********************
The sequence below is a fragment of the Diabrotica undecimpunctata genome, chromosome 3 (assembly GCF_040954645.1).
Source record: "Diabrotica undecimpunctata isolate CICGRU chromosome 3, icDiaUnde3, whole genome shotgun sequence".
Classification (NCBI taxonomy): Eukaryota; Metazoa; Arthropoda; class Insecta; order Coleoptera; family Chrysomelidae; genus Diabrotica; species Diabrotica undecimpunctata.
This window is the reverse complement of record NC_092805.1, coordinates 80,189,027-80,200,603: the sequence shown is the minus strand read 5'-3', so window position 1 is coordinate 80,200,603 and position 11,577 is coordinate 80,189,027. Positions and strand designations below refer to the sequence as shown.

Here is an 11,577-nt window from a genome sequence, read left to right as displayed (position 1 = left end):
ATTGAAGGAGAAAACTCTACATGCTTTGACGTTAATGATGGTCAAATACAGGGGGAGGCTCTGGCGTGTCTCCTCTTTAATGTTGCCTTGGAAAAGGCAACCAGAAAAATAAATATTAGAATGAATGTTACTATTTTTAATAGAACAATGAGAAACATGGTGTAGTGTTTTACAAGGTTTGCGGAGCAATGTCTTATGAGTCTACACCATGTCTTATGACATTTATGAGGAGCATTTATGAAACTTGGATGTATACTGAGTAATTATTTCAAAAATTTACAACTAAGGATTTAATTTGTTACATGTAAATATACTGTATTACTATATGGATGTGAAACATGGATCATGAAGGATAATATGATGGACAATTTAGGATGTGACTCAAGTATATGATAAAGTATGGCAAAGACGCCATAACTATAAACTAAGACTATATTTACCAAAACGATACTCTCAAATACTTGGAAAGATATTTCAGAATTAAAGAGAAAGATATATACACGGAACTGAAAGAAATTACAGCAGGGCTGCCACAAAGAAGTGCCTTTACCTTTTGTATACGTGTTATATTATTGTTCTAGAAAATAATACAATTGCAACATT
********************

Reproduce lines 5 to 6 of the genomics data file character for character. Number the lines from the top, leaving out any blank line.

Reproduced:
Here is an 11,577-nt window from a genome sequence, read left to right as displayed (position 1 = left end):
ATTGAAGGAGAAAACTCTACATGCTTTGACGTTAATGATGGTCAAATACAGGGGGAGGCTCTGGCGTGTCTCCTCTTTAATGTTGCCTTGGAAAAGGCAACCAGAAAAATAAATATTAGAATGAATGTTACTATTTTTAATAGAACAATGAGAAACATGGTGTAGTGTTTTACAAGGTTTGCGGAGCAATGTCTTATGAGTCTACACCATGTCTTATGACATTTATGAGGAGCATTTATGAAACTTGGATGTATACTGAGTAATTATTTCAAAAATTTACAACTAAGGATTTAATTTGTTACATGTAAATATACTGTATTACTATATGGATGTGAAACATGGATCATGAAGGATAATATGATGGACAATTTAGGATGTGACTCAAGTATATGATAAAGTATGGCAAAGACGCCATAACTATAAACTAAGACTATATTTACCAAAACGATACTCTCAAATACTTGGAAAGATATTTCAGAATTAAAGAGAAAGATATATACACGGAACTGAAAGAAATTACAGCAGGGCTGCCACAAAGAAGTGCCTTTACCTTTTGTATACGTGTTATATTATTGTTCTAGAAAATAATACAATTGCAACATT